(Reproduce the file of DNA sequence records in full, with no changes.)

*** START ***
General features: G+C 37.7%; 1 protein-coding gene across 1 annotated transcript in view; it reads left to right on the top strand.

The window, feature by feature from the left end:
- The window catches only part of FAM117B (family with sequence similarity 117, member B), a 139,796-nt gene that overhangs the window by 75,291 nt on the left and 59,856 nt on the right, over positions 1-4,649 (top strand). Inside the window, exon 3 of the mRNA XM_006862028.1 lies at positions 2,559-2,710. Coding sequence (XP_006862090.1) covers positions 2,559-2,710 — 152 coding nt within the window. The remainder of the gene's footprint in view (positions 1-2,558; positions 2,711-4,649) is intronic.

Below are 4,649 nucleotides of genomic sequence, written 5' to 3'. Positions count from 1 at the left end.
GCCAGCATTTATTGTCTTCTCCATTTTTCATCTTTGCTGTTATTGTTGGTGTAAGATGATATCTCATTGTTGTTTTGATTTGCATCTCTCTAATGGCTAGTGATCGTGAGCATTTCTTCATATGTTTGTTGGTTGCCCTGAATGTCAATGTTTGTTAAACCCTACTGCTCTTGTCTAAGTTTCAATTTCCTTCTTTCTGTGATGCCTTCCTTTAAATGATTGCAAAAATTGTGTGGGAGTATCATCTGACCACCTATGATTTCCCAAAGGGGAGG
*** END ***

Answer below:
General features: G+C 37.7%; 1 protein-coding gene across 1 annotated transcript in view; it reads left to right on the top strand.

The window, feature by feature from the left end:
- The window catches only part of FAM117B (family with sequence similarity 117, member B), a 139,796-nt gene that overhangs the window by 75,291 nt on the left and 59,856 nt on the right, over positions 1-4,649 (top strand). Inside the window, exon 3 of the mRNA XM_006862028.1 lies at positions 2,559-2,710. Coding sequence (XP_006862090.1) covers positions 2,559-2,710 — 152 coding nt within the window. The remainder of the gene's footprint in view (positions 1-2,558; positions 2,711-4,649) is intronic.

Below are 4,649 nucleotides of genomic sequence, written 5' to 3'. Positions count from 1 at the left end.
GCCAGCATTTATTGTCTTCTCCATTTTTCATCTTTGCTGTTATTGTTGGTGTAAGATGATATCTCATTGTTGTTTTGATTTGCATCTCTCTAATGGCTAGTGATCGTGAGCATTTCTTCATATGTTTGTTGGTTGCCCTGAATGTCAATGTTTGTTAAACCCTACTGCTCTTGTCTAAGTTTCAATTTCCTTCTTTCTGTGATGCCTTCCTTTAAATGATTGCAAAAATTGTGTGGGAGTATCATCTGACCACCTATGATTTCCCAAAGGGGAGG